And for the next song I go all the way to Australia, and the first openly-lesbian band from that country, the Lavender Blues. One of the group members told me the story of the next song. In the mid to late 70's in the United States there was a divide in the feminist movement, and that also was present in Australia. The straight women were fine with the lesbians helping them obtain women's rights, but then did not want to be outwardly supportive of lesbian rights, and therefore perhaps be labeled as lesbians themselves. This is commented on in the song by the Lavender Blues called "Lesbian Nation."

Lavender Blues - Lesbian Nation (1977)

Okay, next we're up to one of the most iconic anthems. It's by the Tom Robinson Band and over the years Robinson has done many updated versions of it. But here's the original from 1978, "Glad to Be Gay."

Tom Robinson Band - Glad to Be Gay (1978)
Village People - YMCA (1978)

Does my picking that last one surprise you? Well, without actually mentioning the word gay it certainly was a feel good song that clicked off several of the gay anthem criteria, especially throw your cares away and celebrating unashamed sexuality, and we all know what was going on when the Village People sang "YMCA."

We're in 1979 now and I have a couple songs that are more reflective, and that certainly applies to Maxine Feldman's iconic anthem "Amazon." For example, it's been a staple since the 70's at the Michigan Womyn's Music Festival for it to be sung every year honoring the heritage of women's music. And a tribute CD was released in 2011, called "Amazon 35," honoring the song. Here's Maxine Feldman and "Amazon."

Maxine Feldman - Amazon (1979)

This next song I used as the opening theme song for at least the first two and a half years of my QMH show, so you know it's special to me. In 1979 an LP was released called "Walls to Roses," which was unique in that it was a various artists project of feminist men, gay and straight. And Charlie Murphy's song "Gay Spirit" opened the album.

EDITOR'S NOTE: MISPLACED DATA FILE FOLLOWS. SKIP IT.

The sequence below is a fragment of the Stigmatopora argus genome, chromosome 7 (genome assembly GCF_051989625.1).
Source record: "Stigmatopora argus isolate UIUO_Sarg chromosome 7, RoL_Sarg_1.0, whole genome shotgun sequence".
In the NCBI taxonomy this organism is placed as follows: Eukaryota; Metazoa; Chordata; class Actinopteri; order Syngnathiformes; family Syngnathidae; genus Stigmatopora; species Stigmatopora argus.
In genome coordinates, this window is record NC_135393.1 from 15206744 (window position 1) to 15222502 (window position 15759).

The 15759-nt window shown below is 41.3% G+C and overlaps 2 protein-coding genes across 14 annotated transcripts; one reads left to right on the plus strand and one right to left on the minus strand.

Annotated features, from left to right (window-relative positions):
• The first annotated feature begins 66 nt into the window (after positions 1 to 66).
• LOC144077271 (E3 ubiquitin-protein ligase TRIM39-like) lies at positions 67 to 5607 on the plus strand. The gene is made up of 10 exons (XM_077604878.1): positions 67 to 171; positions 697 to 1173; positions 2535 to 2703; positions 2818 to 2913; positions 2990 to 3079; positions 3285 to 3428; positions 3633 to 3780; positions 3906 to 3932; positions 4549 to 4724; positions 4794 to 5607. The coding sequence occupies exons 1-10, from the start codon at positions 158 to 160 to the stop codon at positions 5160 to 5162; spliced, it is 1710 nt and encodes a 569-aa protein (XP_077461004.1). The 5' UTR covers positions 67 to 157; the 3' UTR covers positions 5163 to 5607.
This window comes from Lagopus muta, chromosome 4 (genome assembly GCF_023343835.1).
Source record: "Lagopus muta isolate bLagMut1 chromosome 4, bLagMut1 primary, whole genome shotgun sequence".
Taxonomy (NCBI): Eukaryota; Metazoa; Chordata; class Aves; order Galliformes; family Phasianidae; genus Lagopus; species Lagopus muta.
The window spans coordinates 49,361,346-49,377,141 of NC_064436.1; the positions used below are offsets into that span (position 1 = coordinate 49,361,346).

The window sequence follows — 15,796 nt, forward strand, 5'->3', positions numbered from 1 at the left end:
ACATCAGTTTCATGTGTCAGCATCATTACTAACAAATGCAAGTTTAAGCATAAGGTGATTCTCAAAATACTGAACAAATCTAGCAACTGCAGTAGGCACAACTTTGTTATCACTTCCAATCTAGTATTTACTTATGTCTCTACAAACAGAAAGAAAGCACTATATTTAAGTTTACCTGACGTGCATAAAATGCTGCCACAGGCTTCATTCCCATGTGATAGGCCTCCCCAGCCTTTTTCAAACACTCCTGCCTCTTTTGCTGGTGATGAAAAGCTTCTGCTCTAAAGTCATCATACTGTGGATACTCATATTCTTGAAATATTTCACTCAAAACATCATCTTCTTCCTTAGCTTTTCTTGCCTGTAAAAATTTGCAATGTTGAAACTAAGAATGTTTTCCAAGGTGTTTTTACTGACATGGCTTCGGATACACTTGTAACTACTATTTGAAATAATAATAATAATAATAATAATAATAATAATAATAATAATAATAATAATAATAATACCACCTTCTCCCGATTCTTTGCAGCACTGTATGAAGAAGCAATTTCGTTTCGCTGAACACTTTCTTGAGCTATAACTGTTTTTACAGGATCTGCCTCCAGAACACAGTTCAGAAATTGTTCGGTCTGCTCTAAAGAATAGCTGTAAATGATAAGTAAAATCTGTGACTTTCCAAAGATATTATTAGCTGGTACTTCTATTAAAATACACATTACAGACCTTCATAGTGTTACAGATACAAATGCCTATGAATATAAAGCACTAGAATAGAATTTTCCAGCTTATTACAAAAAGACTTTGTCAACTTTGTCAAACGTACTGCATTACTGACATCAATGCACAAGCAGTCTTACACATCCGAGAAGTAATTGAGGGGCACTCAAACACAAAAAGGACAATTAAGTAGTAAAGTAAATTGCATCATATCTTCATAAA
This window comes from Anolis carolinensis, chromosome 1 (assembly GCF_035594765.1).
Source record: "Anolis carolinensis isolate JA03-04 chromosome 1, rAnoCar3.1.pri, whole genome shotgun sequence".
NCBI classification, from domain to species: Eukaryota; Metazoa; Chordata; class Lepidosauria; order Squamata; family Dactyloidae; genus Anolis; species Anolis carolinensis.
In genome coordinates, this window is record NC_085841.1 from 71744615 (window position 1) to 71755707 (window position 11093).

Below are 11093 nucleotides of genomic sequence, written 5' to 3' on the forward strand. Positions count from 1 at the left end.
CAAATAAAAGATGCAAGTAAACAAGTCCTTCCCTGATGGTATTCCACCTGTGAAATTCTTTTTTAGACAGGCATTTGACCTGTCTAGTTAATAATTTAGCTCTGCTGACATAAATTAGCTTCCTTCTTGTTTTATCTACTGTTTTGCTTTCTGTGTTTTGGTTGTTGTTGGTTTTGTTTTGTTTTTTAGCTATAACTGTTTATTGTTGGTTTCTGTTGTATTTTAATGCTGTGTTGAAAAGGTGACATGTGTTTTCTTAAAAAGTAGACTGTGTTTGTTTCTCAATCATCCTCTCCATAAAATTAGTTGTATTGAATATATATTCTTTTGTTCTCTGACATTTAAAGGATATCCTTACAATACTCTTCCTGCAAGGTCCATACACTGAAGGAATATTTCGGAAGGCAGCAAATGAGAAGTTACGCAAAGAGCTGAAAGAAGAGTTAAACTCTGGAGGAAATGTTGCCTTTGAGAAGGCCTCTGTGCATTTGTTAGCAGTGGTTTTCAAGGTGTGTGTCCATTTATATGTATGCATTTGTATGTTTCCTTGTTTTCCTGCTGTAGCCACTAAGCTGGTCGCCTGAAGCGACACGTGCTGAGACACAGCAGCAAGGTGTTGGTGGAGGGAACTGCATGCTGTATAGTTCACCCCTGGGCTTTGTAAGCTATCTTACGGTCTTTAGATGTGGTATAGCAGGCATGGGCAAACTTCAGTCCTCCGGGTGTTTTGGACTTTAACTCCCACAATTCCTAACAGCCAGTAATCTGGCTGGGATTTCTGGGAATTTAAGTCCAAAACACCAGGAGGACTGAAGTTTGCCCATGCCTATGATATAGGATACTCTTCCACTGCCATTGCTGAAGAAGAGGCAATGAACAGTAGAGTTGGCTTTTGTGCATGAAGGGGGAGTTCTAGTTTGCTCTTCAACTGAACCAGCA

Charlie Murphy - Gay Spirit (1979)
Holly Near & Ronnie Gilbert - Singing for Our Lives (1983)

That was one of Holly Near's most beloved songs, and that version came from a 1983 concert and was sung with Ronnie Gilbert. Holly wrote the song after the killings of Harvey Milk and Mayor Moscone in San Francisco and she told me in an interview that she always marvels at the effect the song has on people. It's not uncommon for a concert crowd to stand up and hold hands and sing along, and hold up their lighters, while they were perhaps saying out loud for themselves for the first time "we are a gay and lesbian people and we are singing, singing for our lives." And as the song traveled allies changed the words to "we are gay and straight together," and indeed it is one of our most powerful anthems.

Another powerful song came from Broadway, and the show "La Cage Aux Folles," from 1983. It's one of the most recorded songs on this entire two hour show. From the original cast album is "I Am What I Am."

La Cage Aux Folles - I Am What I Am (1983)

This is JD Doyle closing down Part 1 of my special show on LGBT Anthems, and taking us up to 1984. Part 2 of the show can be heard on my website,, and will take things up the present. This last song was especially important in the early years of MTV. This was the first time music videos were having an impact on the public and a few of the videos were openly addressing gay topics. And gay people, in or out of their closets, were paying attention. It meant they could visually see the messages of the songs, and that was a breakthrough. In fact, one of my friends has told me that the video for this song inspired him to come out of the closet. Here's Jimmy Sommerville, when he was in the band Bronski Beat, and "Smalltown Boy."

Bronski Beat - Smalltown Boy (1984)

Labi Siffre - Something Inside So Strong (1987)